He looked at the long blond hair, the slender back, the newspaper clippings—I had posters myself, ten thousand days ago, men with banners who strode from continent to continent with sickles in hand. But what was with all the masks? Are you a painter? I dabble, she replied, but I’m no good. Would you like a glass of wine? It was sweet. You look like Mardon when you smile, tell me a little about him, what he was like as a child. Like most children I suppose, he replied, but that wasn’t true, he used to catch small birds and lock them in his room with the cat, and when he was eleven he stole books from the bookcase to cover the cost of running away to Australia, nowhere else would do. I didn’t know him, he said, he didn’t talk much and I was so busy. How is he—what does he do? Here he comes. She went to the door and opened it. The old man (I’m not that old) stood up and wiped his palms on his jacket. He took two steps forward, one short and one a little longer. They looked at each other, in silence. Mardon, Mardon, what have you done to yourself!—then they shook hands, in silence. My hand is clammy, he thought, what will I say, I can’t find my voice, he has no index finger, I’m crying, oh God I’m crying. You arrived earlier than expected, Mardon said, I didn’t think…they both turned at the same time and looked at her. Her eyes were brimming with tears. I can’t help it, she said, it was so, after all these years, both of you are so big. They looked away, stared down at the worn carpet. Well, say something, one of you, anything at all. You managed to find the way all right? Yes, but there’re no numbers on any of the buildings. They were stolen; no sooner do new ones go up than they disappear. Probably someone who wants people to lose their way. They rob the numbers so people will lose their way? I don’t know, but it wouldn’t surprise me. Have the two of you been sitting here drinking wine? Yes, your friend has been very kind to me—it was so cold in your room.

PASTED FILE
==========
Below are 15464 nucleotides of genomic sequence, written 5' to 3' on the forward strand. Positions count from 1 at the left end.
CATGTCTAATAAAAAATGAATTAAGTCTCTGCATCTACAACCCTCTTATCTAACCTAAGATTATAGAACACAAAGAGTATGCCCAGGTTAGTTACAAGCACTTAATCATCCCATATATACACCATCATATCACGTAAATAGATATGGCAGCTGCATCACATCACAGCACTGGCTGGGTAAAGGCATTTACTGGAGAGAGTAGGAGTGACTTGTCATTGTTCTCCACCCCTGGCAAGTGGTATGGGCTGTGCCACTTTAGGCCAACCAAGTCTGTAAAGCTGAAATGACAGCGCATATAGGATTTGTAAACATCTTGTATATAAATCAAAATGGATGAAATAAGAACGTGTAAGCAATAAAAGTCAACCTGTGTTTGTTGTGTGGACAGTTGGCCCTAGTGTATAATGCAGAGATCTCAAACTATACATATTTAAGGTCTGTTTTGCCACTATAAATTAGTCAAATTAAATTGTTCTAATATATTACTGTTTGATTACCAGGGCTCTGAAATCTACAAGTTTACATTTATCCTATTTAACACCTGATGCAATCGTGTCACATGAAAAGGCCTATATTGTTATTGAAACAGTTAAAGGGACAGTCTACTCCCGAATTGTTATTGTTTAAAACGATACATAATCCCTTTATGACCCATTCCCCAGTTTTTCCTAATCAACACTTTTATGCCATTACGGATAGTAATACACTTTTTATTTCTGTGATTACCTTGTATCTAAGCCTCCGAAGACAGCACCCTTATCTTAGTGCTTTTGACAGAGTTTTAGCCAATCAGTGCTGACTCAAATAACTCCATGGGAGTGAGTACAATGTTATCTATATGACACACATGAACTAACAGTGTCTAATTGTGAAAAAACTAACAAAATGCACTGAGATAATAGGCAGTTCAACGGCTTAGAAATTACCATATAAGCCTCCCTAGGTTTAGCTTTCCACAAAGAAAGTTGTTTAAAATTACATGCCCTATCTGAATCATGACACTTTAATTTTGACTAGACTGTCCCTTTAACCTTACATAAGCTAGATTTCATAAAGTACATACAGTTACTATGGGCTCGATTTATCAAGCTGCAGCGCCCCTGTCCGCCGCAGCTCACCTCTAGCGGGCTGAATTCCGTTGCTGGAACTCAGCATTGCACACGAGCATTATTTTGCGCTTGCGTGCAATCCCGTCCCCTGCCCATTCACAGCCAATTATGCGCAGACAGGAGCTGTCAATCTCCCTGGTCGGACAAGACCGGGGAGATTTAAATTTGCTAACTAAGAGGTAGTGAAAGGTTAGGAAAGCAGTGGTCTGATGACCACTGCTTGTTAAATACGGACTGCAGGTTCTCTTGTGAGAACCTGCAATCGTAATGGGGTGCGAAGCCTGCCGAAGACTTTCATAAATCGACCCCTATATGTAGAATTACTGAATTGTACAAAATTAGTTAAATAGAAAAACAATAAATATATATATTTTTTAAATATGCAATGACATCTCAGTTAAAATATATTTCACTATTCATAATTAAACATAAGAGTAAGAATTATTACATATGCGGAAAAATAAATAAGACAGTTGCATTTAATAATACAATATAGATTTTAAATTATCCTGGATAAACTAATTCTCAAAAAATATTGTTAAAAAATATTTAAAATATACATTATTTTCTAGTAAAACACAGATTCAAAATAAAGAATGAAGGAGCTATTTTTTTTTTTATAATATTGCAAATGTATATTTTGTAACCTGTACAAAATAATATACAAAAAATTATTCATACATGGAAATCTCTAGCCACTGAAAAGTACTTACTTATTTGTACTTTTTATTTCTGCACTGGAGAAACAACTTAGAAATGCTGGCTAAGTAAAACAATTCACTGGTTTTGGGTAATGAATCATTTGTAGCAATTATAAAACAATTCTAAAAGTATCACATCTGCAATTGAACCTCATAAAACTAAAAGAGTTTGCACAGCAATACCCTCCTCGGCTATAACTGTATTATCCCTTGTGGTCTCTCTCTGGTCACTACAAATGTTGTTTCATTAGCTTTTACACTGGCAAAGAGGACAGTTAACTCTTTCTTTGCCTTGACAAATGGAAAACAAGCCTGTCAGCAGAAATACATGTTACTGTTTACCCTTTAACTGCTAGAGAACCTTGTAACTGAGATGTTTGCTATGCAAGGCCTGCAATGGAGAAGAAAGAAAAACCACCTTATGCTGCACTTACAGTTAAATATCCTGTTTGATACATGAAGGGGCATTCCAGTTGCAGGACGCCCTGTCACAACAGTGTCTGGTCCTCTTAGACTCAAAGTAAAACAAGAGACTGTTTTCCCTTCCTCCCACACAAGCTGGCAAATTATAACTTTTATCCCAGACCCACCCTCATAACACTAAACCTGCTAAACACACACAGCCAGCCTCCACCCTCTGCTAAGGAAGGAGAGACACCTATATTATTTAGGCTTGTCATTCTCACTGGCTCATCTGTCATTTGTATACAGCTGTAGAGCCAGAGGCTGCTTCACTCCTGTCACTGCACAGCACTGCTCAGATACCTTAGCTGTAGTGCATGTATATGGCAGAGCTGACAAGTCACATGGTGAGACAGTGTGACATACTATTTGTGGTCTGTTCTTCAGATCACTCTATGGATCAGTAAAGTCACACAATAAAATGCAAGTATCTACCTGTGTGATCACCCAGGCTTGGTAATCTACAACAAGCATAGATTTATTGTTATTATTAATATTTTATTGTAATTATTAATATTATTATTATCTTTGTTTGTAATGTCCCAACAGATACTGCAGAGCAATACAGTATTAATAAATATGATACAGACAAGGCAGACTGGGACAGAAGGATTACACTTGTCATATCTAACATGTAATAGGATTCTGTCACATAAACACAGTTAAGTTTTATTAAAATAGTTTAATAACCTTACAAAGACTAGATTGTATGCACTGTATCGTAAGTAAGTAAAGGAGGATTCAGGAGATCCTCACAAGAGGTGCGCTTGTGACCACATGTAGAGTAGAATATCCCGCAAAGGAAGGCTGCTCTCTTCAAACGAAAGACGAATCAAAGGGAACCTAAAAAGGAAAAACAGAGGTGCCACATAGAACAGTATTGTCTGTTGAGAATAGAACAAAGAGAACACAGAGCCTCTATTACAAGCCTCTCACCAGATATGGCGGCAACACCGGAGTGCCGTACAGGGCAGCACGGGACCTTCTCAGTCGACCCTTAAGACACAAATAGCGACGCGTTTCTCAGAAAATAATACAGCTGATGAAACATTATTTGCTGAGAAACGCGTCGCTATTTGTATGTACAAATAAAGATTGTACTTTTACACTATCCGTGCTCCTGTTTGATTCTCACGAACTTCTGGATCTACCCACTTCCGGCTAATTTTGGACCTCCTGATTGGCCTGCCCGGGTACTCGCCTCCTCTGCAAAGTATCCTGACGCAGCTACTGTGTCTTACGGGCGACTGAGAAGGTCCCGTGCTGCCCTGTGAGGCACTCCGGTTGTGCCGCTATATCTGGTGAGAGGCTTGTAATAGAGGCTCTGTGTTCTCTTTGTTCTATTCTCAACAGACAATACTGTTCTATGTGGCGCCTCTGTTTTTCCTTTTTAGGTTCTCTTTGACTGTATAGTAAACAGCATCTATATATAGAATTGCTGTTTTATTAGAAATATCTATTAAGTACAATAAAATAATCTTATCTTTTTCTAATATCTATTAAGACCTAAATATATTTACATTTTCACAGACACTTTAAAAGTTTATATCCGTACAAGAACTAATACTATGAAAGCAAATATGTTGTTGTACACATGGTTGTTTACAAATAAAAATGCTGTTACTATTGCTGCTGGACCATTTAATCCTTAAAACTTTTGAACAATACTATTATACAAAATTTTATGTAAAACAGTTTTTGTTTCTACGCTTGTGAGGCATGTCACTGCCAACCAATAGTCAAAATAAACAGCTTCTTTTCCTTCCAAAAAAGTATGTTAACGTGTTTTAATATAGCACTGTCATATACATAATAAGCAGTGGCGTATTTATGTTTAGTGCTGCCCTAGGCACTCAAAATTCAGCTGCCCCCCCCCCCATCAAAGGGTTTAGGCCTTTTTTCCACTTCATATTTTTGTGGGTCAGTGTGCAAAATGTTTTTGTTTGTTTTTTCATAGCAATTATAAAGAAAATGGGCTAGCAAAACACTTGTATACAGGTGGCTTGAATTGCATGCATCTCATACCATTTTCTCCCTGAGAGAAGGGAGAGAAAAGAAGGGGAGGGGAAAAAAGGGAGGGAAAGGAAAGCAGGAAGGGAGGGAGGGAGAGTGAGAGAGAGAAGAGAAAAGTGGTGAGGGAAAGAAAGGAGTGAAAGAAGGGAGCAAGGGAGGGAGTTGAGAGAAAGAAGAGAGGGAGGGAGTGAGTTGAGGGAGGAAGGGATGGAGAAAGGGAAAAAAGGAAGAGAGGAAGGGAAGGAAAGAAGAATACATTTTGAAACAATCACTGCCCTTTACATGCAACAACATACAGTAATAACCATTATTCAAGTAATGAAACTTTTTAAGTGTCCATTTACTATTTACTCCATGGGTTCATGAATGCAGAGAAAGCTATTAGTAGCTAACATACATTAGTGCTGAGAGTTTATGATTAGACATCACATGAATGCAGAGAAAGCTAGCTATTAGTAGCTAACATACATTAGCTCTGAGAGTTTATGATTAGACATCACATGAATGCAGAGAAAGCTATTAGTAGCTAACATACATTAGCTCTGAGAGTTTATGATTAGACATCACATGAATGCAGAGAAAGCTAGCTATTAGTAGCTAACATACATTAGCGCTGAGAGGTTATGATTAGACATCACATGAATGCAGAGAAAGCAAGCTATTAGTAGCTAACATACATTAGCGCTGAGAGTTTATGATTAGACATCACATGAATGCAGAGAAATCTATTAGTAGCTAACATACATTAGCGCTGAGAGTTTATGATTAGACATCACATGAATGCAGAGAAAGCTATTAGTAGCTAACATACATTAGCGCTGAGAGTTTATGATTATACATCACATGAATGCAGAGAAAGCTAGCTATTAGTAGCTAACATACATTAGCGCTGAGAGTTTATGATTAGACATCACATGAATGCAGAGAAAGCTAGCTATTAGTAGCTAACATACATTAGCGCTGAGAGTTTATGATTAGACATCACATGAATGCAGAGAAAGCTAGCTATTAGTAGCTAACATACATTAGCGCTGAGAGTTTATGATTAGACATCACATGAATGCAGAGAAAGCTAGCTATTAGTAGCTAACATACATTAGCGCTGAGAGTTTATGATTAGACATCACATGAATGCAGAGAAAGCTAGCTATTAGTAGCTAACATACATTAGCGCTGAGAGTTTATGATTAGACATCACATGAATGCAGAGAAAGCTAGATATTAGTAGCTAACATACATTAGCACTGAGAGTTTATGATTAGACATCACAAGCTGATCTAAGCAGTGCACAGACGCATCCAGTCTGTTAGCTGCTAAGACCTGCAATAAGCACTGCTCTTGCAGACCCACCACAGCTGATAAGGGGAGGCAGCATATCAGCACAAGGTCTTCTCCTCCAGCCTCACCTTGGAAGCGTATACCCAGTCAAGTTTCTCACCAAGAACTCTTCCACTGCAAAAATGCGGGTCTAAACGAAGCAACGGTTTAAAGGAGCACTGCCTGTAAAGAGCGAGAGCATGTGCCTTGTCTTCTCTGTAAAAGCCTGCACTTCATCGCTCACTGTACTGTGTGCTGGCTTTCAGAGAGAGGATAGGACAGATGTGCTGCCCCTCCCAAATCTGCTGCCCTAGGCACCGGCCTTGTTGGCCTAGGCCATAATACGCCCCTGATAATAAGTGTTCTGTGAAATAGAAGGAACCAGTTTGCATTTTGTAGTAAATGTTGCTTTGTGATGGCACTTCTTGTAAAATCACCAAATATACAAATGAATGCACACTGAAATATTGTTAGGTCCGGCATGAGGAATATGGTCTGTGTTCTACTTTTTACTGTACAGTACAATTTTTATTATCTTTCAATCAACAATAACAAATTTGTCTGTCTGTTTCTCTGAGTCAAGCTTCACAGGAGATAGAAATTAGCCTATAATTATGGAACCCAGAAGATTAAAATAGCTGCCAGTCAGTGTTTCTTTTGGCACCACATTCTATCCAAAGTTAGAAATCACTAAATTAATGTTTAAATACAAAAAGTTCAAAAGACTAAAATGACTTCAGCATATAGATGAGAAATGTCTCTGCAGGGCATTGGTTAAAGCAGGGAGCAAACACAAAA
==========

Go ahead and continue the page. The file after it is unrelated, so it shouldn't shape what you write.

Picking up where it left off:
They had sat down. I need to go out, Mardon thought, I need to get out and prepare myself for his being here. Poor man, poor bugger, the wart on the side of his nose has grown bigger, he’s probably got cancer, he won’t be happy until he’s dead, I feel sorry for him, if only he hadn’t been my father, Father alone on a park bench in the rain, Father crouched behind an armchair in the gloom of the lounge, you didn’t think I saw you, Father on the wooden chest at the end of the attic—the almost imperceptible stains on the floor. I need to go out for a while, it won’t take long, half an hour or so, just something I forgot. His father stood by the window and watched him hurrying across the street. If you knew how lonely I am, Mardon, you’re all I have left. The streetlights were on. Poor Mardon, Vera Dadalavi said, right by his ear. I’m called Mardon too. Really, you named him after yourself? It wasn’t my fault, I wasn’t home. Do you think he’ll come back? Of course, she said and placed her hand on his arm. My father was also called Mardon, he said. I understand, she said softly—come and sit down. Have a glass of wine. Cheers. Cheers. If you’re feeling blue it’s only due to you having traveled so far, it’s so easy to feel down after a long journey, but it’ll pass. Are you sure I can’t offer you a bite to eat?